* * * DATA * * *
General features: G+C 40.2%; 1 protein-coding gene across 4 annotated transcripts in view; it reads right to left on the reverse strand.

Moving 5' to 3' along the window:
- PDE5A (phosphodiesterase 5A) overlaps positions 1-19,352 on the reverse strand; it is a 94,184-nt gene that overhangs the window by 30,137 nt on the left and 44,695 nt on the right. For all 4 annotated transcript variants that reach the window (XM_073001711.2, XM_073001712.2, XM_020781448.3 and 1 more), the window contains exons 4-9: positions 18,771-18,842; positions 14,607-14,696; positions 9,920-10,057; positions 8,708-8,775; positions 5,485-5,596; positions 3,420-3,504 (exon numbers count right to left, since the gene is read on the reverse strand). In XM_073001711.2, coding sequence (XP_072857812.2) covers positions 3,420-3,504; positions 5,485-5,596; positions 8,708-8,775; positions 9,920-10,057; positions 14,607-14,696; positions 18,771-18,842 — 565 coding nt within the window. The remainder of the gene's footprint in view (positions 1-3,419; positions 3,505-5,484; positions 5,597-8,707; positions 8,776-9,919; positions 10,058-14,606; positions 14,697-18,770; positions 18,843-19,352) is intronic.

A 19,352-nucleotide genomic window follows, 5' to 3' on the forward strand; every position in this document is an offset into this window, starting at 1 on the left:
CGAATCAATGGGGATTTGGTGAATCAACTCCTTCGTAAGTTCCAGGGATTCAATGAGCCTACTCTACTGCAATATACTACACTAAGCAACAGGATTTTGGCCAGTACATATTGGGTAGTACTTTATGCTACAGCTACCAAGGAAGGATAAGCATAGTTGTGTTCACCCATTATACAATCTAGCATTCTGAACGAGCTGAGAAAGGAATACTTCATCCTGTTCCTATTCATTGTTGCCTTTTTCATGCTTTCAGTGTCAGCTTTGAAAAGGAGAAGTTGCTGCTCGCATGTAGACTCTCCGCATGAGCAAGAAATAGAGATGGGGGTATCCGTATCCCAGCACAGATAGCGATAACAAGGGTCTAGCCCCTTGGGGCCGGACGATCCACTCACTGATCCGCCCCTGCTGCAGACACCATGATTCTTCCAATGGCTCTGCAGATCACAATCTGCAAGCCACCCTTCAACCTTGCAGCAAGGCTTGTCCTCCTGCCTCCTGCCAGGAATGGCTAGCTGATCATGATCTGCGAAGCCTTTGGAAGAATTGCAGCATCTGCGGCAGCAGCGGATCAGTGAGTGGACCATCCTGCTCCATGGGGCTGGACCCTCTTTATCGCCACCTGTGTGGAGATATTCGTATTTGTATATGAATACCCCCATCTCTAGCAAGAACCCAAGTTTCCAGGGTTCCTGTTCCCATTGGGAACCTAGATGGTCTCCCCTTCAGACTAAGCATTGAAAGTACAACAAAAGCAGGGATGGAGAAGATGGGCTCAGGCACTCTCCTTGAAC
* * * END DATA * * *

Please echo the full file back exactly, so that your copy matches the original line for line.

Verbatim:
General features: G+C 40.2%; 1 protein-coding gene across 4 annotated transcripts in view; it reads right to left on the reverse strand.

Moving 5' to 3' along the window:
- PDE5A (phosphodiesterase 5A) overlaps positions 1-19,352 on the reverse strand; it is a 94,184-nt gene that overhangs the window by 30,137 nt on the left and 44,695 nt on the right. For all 4 annotated transcript variants that reach the window (XM_073001711.2, XM_073001712.2, XM_020781448.3 and 1 more), the window contains exons 4-9: positions 18,771-18,842; positions 14,607-14,696; positions 9,920-10,057; positions 8,708-8,775; positions 5,485-5,596; positions 3,420-3,504 (exon numbers count right to left, since the gene is read on the reverse strand). In XM_073001711.2, coding sequence (XP_072857812.2) covers positions 3,420-3,504; positions 5,485-5,596; positions 8,708-8,775; positions 9,920-10,057; positions 14,607-14,696; positions 18,771-18,842 — 565 coding nt within the window. The remainder of the gene's footprint in view (positions 1-3,419; positions 3,505-5,484; positions 5,597-8,707; positions 8,776-9,919; positions 10,058-14,606; positions 14,697-18,770; positions 18,843-19,352) is intronic.

A 19,352-nucleotide genomic window follows, 5' to 3' on the forward strand; every position in this document is an offset into this window, starting at 1 on the left:
CGAATCAATGGGGATTTGGTGAATCAACTCCTTCGTAAGTTCCAGGGATTCAATGAGCCTACTCTACTGCAATATACTACACTAAGCAACAGGATTTTGGCCAGTACATATTGGGTAGTACTTTATGCTACAGCTACCAAGGAAGGATAAGCATAGTTGTGTTCACCCATTATACAATCTAGCATTCTGAACGAGCTGAGAAAGGAATACTTCATCCTGTTCCTATTCATTGTTGCCTTTTTCATGCTTTCAGTGTCAGCTTTGAAAAGGAGAAGTTGCTGCTCGCATGTAGACTCTCCGCATGAGCAAGAAATAGAGATGGGGGTATCCGTATCCCAGCACAGATAGCGATAACAAGGGTCTAGCCCCTTGGGGCCGGACGATCCACTCACTGATCCGCCCCTGCTGCAGACACCATGATTCTTCCAATGGCTCTGCAGATCACAATCTGCAAGCCACCCTTCAACCTTGCAGCAAGGCTTGTCCTCCTGCCTCCTGCCAGGAATGGCTAGCTGATCATGATCTGCGAAGCCTTTGGAAGAATTGCAGCATCTGCGGCAGCAGCGGATCAGTGAGTGGACCATCCTGCTCCATGGGGCTGGACCCTCTTTATCGCCACCTGTGTGGAGATATTCGTATTTGTATATGAATACCCCCATCTCTAGCAAGAACCCAAGTTTCCAGGGTTCCTGTTCCCATTGGGAACCTAGATGGTCTCCCCTTCAGACTAAGCATTGAAAGTACAACAAAAGCAGGGATGGAGAAGATGGGCTCAGGCACTCTCCTTGAAC